Simon Burns at Earnin is well-versed in how to respond to competitors. Startups are competitive. That’s why people get so invigorated by them. Working long hours, fighting up against a big incumbent is what gets people going.
Competition is more than Porter’s 5 Forces or any mix of different b-school frameworks. Competition starts with strategy. Key to any strategy is a thought on what the counter-move will be. How will your competitor respond?
Taking from his time at Earnin and other startups, Simon Burns from Earnin discuss lessons on competitive strategy.
- Where Is Your Moat
Moat, or sustained competitive advantage, is widely talked about but severely under-executed on in tech circles. Why? There is often a view that incumbents are complacent and slow. Bringing in new life into an industry with young talent that can build systems that scale has a catalyzing quality. Many will extol the virtues of moving fast as a key competitive edge.
However, competitive strategy would tell you, moving fast or the strength of your management team is no moat.
So, analyze where your moat is. Do you increase switching costs because of the nature of your product? Is your brand so strong that your customers will stay out of loyalty? Do you have a proprietary demand advantage? Do you have a novel supply side advantage that will allow you to have a sustained cost advantage?
Run through the possible moats and stack rank yours.
Once you’ve completed that exercise, put together a strategy for doubling down on your moats. Defending and strengthening your moat is the key to holding your position.
- Signalling, Segmenting and Holding Onto Profitability
When things start to get competitive, a dance starts. The dance is played between competitors as to how long each player is willing to lose money to gain share. The dance is played around which player will leave a specific segment and focus on a part of the market they are most ok with owning. Or, when a player is ready to throw in the towel.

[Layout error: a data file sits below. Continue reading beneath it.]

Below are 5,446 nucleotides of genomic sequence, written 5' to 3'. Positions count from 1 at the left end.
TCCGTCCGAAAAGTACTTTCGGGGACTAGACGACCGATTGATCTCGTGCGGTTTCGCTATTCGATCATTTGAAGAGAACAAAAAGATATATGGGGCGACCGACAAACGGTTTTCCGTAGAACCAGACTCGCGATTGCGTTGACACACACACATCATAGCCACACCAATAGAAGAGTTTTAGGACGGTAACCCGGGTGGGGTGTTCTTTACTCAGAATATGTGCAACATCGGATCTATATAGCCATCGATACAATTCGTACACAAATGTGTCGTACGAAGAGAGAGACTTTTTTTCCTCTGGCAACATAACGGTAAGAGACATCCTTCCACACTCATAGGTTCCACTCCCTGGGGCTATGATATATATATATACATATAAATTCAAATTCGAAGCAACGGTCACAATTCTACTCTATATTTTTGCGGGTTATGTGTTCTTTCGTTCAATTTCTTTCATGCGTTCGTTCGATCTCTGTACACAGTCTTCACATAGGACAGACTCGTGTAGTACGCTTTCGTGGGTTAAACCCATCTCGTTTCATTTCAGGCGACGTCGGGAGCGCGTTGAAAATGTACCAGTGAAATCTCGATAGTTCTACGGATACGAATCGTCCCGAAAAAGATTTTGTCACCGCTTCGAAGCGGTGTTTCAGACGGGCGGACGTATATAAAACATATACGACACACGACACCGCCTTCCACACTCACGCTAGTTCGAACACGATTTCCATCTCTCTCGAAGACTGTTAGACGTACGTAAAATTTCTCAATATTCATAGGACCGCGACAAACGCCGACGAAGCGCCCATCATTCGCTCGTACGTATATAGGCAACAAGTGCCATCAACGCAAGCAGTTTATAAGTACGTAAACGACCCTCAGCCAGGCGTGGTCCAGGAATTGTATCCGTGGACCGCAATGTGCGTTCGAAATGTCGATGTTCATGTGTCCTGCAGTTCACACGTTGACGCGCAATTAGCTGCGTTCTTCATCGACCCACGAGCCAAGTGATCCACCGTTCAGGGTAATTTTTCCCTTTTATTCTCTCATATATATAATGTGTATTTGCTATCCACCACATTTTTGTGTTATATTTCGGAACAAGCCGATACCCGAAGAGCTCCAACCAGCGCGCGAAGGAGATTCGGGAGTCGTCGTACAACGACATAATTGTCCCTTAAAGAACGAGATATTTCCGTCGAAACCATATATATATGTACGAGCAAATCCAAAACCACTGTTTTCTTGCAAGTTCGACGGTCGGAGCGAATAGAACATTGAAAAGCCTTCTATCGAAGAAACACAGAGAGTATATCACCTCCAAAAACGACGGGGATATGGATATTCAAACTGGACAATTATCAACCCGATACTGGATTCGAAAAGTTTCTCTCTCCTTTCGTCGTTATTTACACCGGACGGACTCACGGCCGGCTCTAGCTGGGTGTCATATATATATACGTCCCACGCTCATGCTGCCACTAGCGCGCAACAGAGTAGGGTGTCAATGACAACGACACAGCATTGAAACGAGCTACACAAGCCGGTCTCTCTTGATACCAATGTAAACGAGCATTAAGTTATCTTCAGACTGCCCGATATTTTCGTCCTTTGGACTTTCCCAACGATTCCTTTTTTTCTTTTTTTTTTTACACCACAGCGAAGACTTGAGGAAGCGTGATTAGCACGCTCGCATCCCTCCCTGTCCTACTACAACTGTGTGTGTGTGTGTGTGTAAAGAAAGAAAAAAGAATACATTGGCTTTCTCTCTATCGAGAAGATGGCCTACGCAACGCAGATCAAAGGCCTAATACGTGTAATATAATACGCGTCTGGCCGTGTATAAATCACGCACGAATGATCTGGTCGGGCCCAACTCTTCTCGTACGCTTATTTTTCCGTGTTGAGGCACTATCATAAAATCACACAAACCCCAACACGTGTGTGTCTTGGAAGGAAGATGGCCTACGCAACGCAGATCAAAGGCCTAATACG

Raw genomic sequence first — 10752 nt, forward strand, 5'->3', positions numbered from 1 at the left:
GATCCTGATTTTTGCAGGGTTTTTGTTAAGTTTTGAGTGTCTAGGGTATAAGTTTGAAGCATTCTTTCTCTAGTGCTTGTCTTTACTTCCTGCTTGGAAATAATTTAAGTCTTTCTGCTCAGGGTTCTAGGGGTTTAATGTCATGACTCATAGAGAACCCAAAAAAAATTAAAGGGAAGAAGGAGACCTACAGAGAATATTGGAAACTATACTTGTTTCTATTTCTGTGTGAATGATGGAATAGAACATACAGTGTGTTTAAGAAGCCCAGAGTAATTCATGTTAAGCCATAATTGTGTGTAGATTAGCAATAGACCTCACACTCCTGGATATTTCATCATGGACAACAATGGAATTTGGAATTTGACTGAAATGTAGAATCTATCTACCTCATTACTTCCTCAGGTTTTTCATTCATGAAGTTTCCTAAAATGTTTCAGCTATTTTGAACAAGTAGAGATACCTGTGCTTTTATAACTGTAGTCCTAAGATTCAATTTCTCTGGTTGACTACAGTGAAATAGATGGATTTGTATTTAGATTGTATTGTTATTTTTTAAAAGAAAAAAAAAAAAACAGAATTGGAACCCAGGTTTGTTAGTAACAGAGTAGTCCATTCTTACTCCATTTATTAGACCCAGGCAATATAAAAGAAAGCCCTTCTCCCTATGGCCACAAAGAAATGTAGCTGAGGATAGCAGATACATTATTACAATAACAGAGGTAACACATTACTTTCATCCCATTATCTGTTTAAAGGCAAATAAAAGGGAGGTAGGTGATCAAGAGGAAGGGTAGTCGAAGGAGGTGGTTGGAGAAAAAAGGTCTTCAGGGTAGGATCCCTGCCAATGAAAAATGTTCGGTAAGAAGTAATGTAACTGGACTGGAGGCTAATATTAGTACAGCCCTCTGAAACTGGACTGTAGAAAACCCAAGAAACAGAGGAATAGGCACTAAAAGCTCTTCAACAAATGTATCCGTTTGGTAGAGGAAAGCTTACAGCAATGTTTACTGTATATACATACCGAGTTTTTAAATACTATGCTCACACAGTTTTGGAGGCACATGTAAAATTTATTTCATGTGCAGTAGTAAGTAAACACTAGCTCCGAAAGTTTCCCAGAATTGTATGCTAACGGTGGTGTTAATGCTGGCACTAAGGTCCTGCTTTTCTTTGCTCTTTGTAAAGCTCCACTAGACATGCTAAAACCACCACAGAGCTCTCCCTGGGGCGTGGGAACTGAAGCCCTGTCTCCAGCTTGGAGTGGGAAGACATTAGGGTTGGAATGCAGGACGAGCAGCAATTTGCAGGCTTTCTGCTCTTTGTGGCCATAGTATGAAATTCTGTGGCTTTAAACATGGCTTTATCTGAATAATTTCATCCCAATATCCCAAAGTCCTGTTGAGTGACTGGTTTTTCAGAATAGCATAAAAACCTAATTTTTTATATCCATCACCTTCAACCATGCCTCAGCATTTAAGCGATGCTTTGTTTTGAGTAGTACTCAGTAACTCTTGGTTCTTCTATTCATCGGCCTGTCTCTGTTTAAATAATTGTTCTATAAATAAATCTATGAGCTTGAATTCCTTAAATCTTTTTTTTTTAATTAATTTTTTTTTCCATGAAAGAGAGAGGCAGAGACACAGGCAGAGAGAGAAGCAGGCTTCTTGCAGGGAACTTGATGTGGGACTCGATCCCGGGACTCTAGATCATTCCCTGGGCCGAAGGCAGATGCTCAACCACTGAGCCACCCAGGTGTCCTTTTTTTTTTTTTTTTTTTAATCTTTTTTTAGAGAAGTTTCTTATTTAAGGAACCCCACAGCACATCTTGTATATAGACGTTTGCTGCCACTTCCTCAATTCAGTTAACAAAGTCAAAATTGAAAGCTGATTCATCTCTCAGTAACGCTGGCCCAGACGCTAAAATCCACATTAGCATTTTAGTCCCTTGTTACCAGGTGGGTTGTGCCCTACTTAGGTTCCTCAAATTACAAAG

Watching your competitors signalling around which strategy they are going to take requires a keen eye. A press release is overt. A conference talk is loud. Sometimes the signal can be softer, a customer may provide the information or it may percolate in a change in marketing materials.
Keep your eyes peeled, any signal will significantly alter how you should approach the market dynamics.
- Lessons from Earnin, ROIC over Share
Competitive dynamics bring up classic business conversations about capital allocation. Should you push for more market share but see your return on invested capital plummet? Or, should you see your top line flatten, and sacrifice growth for a stronger, healthier business profile?
These questions need some careful analysis and threading the needle to get right. Work with your executive team to analyze where your moats are, what your competitors are signalling and what kind of business profile you’re looking for.
About Earnin’s Simon Burns
Simon Burns is a Product Manager at Earnin where he blogs about technology and growth. Before Earnin, Simon was in product development at real estate startup Opendoor, started, Keza, a crypto app and came out to Silicon Valley for Robinhood.